Second, I'd suggest that all business people answer two questions, which I pose in Rule #23: "Keep two lists: What gets you up in the morning? What keeps you up at night?" This is simply a reminder to check in with yourself regularly. How are you feeling about your job? Why do you get up in the morning -- are you eager to make a contribution, or are you just going through the motions to get a paycheck? And at night, what keeps you up? Are there things that you'd love to tackle, projects or challenges that you care so deeply about that you think about them in bed so it's hard to go to sleep? How are you bringing those projects into your life? If you ask those two questions, you'll not only be able to handle change, you'll navigate your way to a life that makes sense and feels right for you.
Are there any rules that you think are fundamental ideas that can help people even if they're an intern or someone's second assistant?
The first rule I recommend for everyone is actually the one I placed first: Rule #1, which says, "When the going gets tough, the tough relax." This rule came from an experience of my own, when I was about to conduct the most important interview of my career, and I realized that I was about to ruin the experience -- and probably the interview -- because I was afraid of failing. I had allowed my fears to jeopardize what should have been a happy, exciting, and memorable experience. My takeaway was, the enemy we all need to conquer is fear. So I'd say that each and every one of us needs to go to work in the morning without bringing along our fears and anxieties -- they don't help, they only hurt.
The other rule I'd recommend for everyone is the one I close the book with, Rule #52, which says, "Stay alert! There are teachers everywhere." I've learned great rules from strangers sitting next to me on a short airplane ride -- they just happened to say exactly what I needed to hear to help me make sense out of a tough problem I was wrestling with. Actually, my favorite rule in the book is Rule #53: that's the rule I invite readers to create for themselves and send me at the Rules of Thumb web site, because I think the best, and most important rules are the ones you figure out for yourself.
What's one thing the low man on the office totem pole can do tomorrow at work to make their lives better or easier?
I think everyone who goes to work each day should have a few thoughts they turn over in their heads, regardless of their responsibilities, job title, rank, or status. First, ask yourself, "How can I add value?" Think of it this way: your job isn't your job description. Your job is to add value to the organization. You can do that lots of different ways: by asking good questions, by making small contributions, by being absolutely dependable, by being willing to do whatever it takes to help a customer get satisfaction. Every organization needs people who recognize that they're really there to add value. Do that every day, and you'll not only be appreciated by those you work for, you'll also discover the satisfaction that comes from making a real contribution.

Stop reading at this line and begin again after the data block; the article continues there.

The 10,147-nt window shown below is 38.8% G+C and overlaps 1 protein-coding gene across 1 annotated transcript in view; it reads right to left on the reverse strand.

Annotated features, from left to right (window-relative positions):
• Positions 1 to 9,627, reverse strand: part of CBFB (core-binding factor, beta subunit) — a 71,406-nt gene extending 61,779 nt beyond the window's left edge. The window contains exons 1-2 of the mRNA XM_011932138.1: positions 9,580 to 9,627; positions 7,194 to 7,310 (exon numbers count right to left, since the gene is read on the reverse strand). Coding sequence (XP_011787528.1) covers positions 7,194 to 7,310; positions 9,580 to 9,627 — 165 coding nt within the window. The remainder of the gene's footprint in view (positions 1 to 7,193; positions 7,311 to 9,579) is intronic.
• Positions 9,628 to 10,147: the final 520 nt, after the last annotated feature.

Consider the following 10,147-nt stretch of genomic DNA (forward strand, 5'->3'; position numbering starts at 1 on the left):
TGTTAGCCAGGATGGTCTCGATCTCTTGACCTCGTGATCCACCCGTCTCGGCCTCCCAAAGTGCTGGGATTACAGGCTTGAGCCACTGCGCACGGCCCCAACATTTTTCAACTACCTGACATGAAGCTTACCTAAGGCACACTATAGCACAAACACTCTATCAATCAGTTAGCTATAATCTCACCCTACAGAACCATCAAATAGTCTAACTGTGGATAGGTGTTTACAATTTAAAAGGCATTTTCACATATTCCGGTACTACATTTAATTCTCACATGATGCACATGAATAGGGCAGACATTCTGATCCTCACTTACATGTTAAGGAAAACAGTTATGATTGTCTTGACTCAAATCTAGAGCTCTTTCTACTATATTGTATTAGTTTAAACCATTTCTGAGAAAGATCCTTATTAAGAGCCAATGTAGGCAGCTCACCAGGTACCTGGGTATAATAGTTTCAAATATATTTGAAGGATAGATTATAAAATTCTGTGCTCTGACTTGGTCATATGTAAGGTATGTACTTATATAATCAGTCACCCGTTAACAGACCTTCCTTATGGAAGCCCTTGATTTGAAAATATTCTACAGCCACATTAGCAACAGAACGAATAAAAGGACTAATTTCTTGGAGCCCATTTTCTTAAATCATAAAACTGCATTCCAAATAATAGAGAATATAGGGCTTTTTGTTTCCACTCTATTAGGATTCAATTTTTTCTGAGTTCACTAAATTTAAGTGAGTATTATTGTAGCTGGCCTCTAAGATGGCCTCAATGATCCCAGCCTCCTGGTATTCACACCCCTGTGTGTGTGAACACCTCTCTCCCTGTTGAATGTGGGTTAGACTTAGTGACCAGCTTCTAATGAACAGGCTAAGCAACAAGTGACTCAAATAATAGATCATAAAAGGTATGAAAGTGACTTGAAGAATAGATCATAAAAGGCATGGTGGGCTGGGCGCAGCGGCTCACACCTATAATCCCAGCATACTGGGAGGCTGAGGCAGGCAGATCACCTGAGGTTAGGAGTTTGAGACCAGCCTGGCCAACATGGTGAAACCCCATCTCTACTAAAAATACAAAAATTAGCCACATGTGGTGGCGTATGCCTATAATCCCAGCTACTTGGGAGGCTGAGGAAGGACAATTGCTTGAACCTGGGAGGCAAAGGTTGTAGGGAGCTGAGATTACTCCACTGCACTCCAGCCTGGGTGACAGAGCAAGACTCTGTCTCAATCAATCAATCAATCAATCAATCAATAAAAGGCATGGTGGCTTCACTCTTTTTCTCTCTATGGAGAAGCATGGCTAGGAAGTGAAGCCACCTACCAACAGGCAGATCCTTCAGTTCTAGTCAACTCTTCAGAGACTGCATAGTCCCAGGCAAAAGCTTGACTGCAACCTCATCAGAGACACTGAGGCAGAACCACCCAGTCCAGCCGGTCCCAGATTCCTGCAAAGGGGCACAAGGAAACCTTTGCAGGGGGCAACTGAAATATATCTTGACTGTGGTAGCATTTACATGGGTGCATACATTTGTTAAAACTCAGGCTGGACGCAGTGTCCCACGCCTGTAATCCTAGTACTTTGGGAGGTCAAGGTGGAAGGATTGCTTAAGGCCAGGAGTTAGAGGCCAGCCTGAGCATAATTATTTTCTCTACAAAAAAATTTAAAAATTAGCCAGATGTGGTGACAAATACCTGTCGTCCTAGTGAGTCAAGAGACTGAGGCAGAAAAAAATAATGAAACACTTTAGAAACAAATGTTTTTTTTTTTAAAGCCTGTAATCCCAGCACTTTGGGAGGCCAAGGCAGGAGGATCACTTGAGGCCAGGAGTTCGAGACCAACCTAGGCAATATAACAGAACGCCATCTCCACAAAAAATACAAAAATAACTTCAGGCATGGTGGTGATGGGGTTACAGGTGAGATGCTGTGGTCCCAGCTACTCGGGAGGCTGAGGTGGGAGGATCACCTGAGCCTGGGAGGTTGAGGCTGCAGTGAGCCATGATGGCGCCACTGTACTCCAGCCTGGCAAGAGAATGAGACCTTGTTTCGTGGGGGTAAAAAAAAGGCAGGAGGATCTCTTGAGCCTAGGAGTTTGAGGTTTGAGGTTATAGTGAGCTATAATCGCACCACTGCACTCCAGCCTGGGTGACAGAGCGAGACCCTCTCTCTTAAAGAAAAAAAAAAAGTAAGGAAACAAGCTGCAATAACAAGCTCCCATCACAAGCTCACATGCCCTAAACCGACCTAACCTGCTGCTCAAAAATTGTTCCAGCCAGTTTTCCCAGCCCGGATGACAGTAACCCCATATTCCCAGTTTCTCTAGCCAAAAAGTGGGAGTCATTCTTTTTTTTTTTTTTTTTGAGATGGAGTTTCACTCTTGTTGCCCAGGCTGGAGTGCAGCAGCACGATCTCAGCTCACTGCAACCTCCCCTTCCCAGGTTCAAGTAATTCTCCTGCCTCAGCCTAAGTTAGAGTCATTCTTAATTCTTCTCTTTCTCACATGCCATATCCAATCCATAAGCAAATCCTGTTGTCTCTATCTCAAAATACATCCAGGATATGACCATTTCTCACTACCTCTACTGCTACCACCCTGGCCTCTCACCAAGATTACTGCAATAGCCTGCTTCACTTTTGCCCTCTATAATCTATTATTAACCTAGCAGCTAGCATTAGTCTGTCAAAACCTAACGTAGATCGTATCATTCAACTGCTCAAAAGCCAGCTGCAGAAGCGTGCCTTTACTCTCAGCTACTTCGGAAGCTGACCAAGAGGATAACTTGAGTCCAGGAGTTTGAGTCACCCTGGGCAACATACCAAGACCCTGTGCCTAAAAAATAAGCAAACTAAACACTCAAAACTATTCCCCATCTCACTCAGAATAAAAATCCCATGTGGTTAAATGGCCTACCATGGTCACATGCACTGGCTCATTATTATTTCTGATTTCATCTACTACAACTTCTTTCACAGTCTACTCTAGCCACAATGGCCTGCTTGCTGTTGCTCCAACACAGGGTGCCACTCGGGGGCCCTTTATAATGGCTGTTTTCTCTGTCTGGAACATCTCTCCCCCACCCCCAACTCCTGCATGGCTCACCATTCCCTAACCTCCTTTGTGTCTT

Second, as soon as you've gotten your job, throw away your job description. You are not a box on an organization chart. You are not a set of limited tasks that you must live within. The correct response to any situation at work is, "What can I do to help?" not "Sorry, that's not in my job description." If you want to make yourself indispensable, treat your job description as a floor for what you do, not a ceiling.
And finally, I'd suggest you take to heart my Rule #39: "'Serious fun' isn't an oxymoron; it's how you win." Yes, work is serious, the stakes are high, the standards demanding, the customers exacting, the boss unyielding. But things that are serious can also be fun. They're fun when you bring an attitude of learning to work with you; they're fun when you find the satisfaction of keeping a playful spirit in the middle of a tough assignment. If you are both serious about what you do, and have fun in the way you do it, you'll find customers who appreciate you, bosses who respect you, and colleagues who enjoy you. You'll keep growing as a person and as a business person -- and if you ask me, that's a pretty good way to play the game.